So, what do you find yourself complaining about? Think about people who have it worse than you do, and I promise you’ll feel better!

Wednesday’s Wisdom

When I read this blog, my first thoughts were “Been there, done that”. The struggle to become authentically me was a deep from which I needed to climb. Sometimes I still let a little too the edge of it, so I guess it will be something I will always need to be conscious of.

Just Being Me

There’s not much I need to add to this wisdom really. I guess it resonates with me because for a long time I tried to be the person I thought I needed to be. The person I thought everyone else wanted me to be. I did this to the extent that I didn’t really know who I actually was any more. I lost myself while trying to be what I thought I should be. Losing yourself is hard and it’s not helpful in the long run. Now I’m trying to find myself again. I’m trying to discover who I really am and to be real.

Does this resonate with you? Have you ever tried to be someone you’re not to please others, or for some other reason? Let me know in the comments. 😊

I’m always reading something or other. Books, social media feeds, study notes, blogs and more. Recently…

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When is a bowl not a bowl?

In 1987, I had major surgery. It was a scheduled surgery, at least. I had trouble finding the food in the hospital at all tolerable, so after surgery, I ate next to nothing. A nutritionist nurse came to see me on my third full day after surgery because failure to consume food was the only thing keeping me from discharge. I finally asked if they could bring me a boiled hot dog (not my favorite way to cook a hot dog, but pretty difficult to mess up) and I ate it when it arrived.

I was released from the hospital within 2 hours. I had to have weekly follow-ups with the surgeon for 6 weeks, and after 48 hours, I could shower. I was bandaged pretty well, and supposed to change the bandages no more than 3 days between. Well, lucky me got multiple infections across the surgery site (remember, this was 1987 and there weren’t the breakthroughs of today’s technology, so we’re talking a major incision). At one point, the surgery site looked so bad to me that I couldn’t stand to look at it long enough to change the bandages. Fortunately, I had friends who rode with the local fire company ambulance and several of them helped me. I also ended up going to the surgeon’s office twice weekly, so I didn’t have to deal with it much on my own.

Six months later – yes, six months, half a year – I was finally released from care. It took me several years until I could finally accept the scars that were now a permanent part of my body, made worse because the infections I had ate away at my skin. It’s not a pretty sight, but it is what it is.

What does that have to do with a ceramic bowl, you wonder??? During my stay in the hospital, I received a flower arrangement from a truly dear friend. My husband brought me nothing, friends sent nothing – not even a get-well card, and even the company I worked for sent nothing. In that regard, the flower arrangement became even more significant. Once the flowers had died, the bowl was washed thoroughly and put in the cupboard with other bowls.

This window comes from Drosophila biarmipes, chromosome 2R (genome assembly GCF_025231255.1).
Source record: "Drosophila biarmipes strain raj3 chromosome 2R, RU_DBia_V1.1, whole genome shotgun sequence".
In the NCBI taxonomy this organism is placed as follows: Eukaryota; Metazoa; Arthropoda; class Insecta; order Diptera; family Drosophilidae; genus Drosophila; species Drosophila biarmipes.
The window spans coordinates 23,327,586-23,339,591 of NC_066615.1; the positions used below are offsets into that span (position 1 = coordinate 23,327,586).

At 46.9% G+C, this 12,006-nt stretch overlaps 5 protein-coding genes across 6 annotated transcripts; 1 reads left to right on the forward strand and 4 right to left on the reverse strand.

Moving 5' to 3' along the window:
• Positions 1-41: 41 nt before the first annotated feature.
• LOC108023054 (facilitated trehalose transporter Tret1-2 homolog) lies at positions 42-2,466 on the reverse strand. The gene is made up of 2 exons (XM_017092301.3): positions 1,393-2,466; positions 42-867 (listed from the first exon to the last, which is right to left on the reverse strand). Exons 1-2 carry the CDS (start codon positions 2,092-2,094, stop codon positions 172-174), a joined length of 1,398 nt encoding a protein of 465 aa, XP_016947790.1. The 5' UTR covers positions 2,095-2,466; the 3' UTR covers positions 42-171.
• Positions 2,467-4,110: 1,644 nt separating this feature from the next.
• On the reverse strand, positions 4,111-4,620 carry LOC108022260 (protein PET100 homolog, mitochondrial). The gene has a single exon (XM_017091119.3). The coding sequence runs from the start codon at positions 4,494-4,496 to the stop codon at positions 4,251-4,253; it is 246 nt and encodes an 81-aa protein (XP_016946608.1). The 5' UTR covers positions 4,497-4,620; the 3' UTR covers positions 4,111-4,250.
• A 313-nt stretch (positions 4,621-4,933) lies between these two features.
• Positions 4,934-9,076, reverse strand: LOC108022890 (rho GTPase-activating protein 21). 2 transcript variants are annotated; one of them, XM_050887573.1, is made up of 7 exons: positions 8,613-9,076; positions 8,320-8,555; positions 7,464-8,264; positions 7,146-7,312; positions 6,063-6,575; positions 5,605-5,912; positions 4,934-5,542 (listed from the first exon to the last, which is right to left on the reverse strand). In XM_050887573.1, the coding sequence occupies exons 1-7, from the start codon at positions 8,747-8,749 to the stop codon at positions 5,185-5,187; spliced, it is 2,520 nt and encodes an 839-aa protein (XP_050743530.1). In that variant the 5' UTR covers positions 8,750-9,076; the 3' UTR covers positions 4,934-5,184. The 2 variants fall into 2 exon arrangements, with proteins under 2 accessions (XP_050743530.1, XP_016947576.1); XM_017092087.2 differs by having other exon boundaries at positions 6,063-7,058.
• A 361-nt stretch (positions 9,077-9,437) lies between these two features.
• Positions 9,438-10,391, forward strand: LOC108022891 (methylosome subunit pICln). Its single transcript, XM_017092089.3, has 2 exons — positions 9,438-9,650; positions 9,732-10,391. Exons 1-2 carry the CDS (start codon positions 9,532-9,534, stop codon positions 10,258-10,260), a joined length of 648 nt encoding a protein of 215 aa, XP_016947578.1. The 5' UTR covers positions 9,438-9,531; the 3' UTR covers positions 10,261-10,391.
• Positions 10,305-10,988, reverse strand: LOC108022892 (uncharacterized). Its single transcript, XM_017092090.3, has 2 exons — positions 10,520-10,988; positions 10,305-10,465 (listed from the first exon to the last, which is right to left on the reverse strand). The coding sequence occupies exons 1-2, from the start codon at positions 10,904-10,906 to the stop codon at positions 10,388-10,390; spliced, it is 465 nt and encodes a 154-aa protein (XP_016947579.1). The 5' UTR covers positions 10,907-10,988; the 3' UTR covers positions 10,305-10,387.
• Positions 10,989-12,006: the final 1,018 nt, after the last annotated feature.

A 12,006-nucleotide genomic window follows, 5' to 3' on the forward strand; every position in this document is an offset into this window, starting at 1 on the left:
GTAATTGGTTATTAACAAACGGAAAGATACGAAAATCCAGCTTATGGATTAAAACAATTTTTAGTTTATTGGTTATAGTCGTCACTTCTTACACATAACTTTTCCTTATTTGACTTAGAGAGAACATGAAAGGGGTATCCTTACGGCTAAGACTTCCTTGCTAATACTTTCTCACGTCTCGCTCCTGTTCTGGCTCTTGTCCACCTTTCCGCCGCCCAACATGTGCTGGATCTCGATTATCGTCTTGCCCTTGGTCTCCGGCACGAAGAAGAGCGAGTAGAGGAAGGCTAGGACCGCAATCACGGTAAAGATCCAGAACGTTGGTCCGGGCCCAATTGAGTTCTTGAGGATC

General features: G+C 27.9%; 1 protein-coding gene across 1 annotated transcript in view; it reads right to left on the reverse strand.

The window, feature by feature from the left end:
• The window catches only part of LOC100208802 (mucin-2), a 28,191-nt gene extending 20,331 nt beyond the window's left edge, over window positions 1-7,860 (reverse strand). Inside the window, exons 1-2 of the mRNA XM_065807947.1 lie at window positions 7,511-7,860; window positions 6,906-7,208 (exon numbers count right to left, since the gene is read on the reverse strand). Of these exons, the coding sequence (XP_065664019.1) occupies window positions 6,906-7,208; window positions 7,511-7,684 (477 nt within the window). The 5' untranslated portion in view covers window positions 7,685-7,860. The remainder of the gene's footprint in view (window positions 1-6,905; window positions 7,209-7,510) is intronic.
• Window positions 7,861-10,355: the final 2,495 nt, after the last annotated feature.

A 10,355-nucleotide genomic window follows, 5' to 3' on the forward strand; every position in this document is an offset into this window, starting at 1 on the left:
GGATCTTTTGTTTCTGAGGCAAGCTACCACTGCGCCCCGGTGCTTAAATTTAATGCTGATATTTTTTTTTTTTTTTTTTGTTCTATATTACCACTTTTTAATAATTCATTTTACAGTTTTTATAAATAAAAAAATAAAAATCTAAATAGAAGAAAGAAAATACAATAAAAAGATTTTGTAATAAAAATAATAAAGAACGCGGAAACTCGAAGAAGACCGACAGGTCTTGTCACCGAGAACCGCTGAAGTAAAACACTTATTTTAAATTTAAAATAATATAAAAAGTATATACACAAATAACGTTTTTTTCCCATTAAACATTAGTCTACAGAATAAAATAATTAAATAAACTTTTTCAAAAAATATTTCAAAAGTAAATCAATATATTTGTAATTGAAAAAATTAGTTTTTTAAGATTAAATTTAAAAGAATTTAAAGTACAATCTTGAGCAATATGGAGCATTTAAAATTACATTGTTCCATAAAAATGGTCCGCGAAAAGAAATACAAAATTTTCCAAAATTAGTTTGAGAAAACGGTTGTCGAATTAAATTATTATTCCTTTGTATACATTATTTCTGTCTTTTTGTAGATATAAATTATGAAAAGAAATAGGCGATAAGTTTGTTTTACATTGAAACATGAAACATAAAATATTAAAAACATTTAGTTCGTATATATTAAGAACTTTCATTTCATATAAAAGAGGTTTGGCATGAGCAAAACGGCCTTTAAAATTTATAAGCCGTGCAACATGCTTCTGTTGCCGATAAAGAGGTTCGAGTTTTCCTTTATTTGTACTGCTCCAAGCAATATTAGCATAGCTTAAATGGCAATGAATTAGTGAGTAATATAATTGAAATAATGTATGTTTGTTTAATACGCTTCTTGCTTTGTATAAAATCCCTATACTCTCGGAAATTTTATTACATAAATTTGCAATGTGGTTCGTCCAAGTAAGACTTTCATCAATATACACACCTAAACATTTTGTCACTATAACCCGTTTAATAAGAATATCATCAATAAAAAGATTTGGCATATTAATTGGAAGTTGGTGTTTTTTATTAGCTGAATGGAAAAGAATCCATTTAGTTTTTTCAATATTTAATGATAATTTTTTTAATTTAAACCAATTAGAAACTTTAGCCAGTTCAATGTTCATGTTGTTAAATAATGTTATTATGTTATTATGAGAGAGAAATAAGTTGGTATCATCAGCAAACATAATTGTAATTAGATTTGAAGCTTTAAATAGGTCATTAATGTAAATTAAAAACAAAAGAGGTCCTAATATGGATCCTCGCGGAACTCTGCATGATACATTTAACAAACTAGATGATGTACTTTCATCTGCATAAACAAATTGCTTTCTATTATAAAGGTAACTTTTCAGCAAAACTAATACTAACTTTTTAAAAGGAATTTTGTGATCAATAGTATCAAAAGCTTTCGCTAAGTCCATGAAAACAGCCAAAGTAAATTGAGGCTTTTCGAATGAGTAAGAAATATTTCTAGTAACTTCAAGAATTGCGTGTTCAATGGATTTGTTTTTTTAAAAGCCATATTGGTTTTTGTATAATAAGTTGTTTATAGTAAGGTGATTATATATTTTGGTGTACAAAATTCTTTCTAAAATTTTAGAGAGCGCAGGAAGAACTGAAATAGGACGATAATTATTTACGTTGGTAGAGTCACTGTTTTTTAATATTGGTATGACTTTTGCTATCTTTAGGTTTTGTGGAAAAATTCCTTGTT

That bowl has traveled with me through 6 moves since I’ve had it. There isn’t a time when I take it out of the cupboard that I don’t remember from where – and whom – it came. The person, already a dear person and good friend when I received those flowers, continued to be a strong and active person in my life until passing away.

I remember, when I lived with a roommate before moving here, that I’d sometimes see the bowl in the sink, having been used by said roommate, and always having a fleeting thought of relief that it hadn’t been broken. Don’t get me wrong – it was an oft-used bowl, but my roommate wasn’t the most careful people I know. I’d think sometimes about how I’d react if it were accidentally broken by the roommate, and every time I’d think about it, I’d feel some sense of anger, not because a bowl was broken, but because that bowl had been broken.

Sure, there was a chance it would be ME who would actually break it, and yes, I’d have been angry at myself about it as well. But even now (more than 5 years after my move), how quickly I can feel the anger rise inside me when I visualize this person breaking that bowl.

I’m continuing on this project of sorting through pictures, and recently came upon a photograph of the floral arrangement in the bowl as it was when I received it. I’m certain that’s what sparked all of the feelings I’m having about it now. I didn’t keep the picture, didn’t even scan it. The same is true of quite a few photos I came across that would have no significance to anyone other than me. Besides, I still have the bowl; in fact, I used it yesterday.

My title for this post might be misleading, since it is a bowl and it will always be a bowl. But it’s a significant treasure to me more than just its usefulness. And, because it has a usefulness and is, indeed, used regularly, it isn’t something I feel obligated to give away in a donations box as I try to simplify my life because it has no purpose. In fact, it might be the first thing I’ve come upon that has a usefulness, not just a meaningful significance! So, sorry, brother dearest, it’s staying with me!